Letters

Using Christian, Islamic principles to thwart terrorism

After reading the Feb. 4 article "Koranic duels ease terror" I have become convinced that there are solutions that actually solve the problem of Islamic terrorism.

Judge Hamoud al-Hitar, who engages Al Qaeda prisoners in theological debate, is a true hero in this "war on terror." Whereas Mr. Bush's ineffective approach has only added more fuel to the fire, Mr. Hitar's more Christian-like approach has managed to actually dampen some of the flames.

By initiating a "battle of ideas" rather than a military campaign, Hitar has not only revealed a path to victory, but also a path to forgiveness and healing by rehabilitating the terrorists. Mr. Bush, it seems, believes that by simply killing the terrorists he can put an end to terrorism. Hitar has demonstrated that through the Christian and Islamic principles of forgiveness, understanding, love, and truth, any obstacle can be overcome.

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I want to thank Hitar for showing the world that there is an alternative to violence, judgment, condemnation, and hatred.
Anthony Mustacich
Shelton, Wash.
Washington Corrections Center

We'd like clean air with that bacon, please

Regarding the Feb. 15 article, "New rules to stem pollution on factory farms draw fire": From my vantage point as a retailer to pork producers over the last 30 years, I have watched the business grow away from family farms to corporate control.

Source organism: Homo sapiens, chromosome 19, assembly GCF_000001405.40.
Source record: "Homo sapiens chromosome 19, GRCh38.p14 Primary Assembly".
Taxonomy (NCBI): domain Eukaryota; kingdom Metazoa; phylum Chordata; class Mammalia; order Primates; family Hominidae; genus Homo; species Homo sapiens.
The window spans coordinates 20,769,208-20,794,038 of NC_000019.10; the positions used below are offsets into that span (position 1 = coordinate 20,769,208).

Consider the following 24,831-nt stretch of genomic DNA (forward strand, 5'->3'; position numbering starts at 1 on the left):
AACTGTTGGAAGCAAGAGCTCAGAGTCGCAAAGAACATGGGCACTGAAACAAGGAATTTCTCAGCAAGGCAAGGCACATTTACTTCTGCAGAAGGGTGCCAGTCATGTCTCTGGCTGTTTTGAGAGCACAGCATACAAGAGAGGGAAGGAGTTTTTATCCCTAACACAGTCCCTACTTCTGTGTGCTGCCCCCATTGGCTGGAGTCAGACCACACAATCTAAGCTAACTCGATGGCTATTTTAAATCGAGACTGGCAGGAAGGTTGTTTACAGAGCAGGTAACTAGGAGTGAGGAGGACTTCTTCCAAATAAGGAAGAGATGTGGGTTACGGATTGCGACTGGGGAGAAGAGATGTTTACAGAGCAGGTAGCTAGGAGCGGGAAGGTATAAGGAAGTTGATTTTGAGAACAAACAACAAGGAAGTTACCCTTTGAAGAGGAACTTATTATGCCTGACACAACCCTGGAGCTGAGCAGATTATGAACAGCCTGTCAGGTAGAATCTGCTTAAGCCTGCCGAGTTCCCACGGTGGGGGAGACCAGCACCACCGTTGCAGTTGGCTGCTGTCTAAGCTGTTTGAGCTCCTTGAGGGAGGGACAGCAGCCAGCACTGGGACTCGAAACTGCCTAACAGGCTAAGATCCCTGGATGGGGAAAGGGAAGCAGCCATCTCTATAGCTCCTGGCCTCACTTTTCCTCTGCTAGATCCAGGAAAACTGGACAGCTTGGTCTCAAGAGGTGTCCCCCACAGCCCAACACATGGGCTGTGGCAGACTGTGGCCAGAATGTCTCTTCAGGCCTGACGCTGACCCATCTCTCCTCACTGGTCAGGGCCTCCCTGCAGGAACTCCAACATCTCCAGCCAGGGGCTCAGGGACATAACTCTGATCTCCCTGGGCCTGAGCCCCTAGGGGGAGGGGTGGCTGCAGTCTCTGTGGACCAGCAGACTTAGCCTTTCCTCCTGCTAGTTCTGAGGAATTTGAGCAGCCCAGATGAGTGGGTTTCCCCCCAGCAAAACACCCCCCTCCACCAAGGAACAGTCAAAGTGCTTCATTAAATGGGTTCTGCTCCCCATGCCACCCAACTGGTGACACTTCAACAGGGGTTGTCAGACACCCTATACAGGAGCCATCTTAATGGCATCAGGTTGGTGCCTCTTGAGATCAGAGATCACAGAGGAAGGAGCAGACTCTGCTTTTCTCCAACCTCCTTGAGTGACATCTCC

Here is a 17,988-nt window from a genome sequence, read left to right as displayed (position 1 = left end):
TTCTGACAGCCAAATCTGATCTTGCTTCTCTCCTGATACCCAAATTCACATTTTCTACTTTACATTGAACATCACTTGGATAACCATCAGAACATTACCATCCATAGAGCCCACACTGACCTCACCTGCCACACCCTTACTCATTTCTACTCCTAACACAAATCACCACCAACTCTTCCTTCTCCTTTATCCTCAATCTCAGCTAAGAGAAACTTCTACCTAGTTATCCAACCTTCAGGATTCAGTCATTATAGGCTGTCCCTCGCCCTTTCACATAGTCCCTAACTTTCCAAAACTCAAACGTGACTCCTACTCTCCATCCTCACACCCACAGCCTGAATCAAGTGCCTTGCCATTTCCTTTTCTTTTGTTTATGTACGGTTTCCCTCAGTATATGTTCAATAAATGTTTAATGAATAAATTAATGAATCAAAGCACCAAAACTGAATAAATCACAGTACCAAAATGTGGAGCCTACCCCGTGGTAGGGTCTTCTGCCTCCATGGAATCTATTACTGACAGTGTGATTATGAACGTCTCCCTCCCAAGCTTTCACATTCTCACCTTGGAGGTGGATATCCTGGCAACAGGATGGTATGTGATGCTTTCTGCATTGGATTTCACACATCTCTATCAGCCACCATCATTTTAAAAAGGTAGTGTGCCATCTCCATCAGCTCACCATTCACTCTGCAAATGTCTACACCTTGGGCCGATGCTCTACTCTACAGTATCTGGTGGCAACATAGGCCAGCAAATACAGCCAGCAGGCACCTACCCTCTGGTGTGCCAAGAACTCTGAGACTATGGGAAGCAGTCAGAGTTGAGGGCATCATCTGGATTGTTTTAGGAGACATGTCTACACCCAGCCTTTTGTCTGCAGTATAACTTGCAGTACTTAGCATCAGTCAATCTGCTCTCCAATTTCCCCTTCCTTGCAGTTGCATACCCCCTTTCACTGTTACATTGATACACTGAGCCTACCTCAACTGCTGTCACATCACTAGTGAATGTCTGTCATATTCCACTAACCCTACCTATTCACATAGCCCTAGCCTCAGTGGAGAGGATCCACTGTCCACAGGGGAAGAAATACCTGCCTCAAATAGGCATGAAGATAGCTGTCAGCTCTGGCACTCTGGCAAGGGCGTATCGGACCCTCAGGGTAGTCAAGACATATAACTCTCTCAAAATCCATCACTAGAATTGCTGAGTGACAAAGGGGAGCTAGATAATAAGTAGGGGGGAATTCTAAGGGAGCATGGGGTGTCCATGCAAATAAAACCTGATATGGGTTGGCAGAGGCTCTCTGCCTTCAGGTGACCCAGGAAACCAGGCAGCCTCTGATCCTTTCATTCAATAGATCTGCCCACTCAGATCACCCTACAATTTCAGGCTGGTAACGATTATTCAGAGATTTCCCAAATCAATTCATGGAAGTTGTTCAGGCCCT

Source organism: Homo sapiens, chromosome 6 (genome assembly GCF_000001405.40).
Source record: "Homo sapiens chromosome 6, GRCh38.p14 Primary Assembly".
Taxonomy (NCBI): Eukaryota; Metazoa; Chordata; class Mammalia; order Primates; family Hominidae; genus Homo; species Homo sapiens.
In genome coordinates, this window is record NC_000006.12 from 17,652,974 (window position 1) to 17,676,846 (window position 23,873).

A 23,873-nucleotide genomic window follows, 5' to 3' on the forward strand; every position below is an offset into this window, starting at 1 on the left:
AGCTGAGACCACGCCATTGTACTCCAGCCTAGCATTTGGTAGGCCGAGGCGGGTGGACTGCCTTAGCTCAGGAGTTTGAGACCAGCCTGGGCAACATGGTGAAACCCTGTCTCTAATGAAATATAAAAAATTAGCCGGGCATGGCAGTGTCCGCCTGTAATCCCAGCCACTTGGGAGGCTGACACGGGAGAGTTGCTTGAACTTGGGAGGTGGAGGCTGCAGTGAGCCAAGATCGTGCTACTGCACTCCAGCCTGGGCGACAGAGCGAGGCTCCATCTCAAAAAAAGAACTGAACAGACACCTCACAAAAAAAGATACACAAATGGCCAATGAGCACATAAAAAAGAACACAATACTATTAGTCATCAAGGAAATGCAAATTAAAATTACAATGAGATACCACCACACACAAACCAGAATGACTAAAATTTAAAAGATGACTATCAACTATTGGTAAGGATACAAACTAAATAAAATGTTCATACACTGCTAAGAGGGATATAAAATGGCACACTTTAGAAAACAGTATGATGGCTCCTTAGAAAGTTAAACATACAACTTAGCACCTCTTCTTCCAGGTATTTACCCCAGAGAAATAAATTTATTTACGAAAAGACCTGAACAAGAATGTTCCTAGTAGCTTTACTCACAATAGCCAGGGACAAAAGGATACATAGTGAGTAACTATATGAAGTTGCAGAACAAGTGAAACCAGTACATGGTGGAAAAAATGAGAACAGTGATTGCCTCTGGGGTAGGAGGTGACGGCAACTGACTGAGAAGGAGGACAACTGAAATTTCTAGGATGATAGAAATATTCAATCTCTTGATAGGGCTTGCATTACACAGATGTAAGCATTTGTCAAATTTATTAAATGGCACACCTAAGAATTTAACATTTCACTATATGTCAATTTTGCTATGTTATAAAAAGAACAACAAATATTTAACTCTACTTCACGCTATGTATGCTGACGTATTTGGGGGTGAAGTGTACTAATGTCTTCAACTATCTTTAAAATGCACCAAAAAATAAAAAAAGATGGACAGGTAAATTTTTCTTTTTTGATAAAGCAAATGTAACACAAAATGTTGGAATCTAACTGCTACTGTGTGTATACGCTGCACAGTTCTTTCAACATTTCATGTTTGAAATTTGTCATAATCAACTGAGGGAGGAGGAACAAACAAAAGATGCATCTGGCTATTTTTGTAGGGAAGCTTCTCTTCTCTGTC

The real market control of production changed with the low prices of 1994 and 1998. When the small producer was driven out of the market, the large systems grew.

With small producers, the amount of odor produced was offensive but probably wasn't creating a health hazard to neighbors.

The large systems, however, do generate enough ammonia to cause health problems. They also drive down home values for those living close by. They should be regulated today just like any city with a waste handling facility.

The large producers should not be given time for a government study to be done. They have had since 1998 to implement best management practices as well as good-neighbor policies.
Paul D. Smith
Glasgow, Mo.

Black history in moments, not months

Regarding the Feb. 1 article "Black history: best taught in February or all year long?": As a retired teacher and the author of "Road to Awakening," a semiautobiographical novel that deals with racism, I have strong feelings about teaching children about other cultures. I wrote Road to Awakening because I felt the need for a book that would help awaken students' critical thinking and spark stimulating discussions about racial issues and race relationships.

Children need to know that all cultures contribute(d) to the history of the United States. They need to learn that many aspects of our history are a source of pride, whereas other aspects are shameful, especially those that reflected discrimination toward certain races or other groups of people.

Black history - along with the history of other important minorities - should be taught in our schools, homes, streets, churches all the time and not be restricted to a certain day or month. I think that we need to integrate those important parts of our history much more into our history books and curricula. We need to seize the "teachable moments."

Every time we hear a word that is a "put-down," every time we see someone "different," every time we see discrimination or prejudice - we need to use that moment to teach. We owe nothing less to our future generation.
Nancy Weatherspoon
Deer Harbor, Wash.

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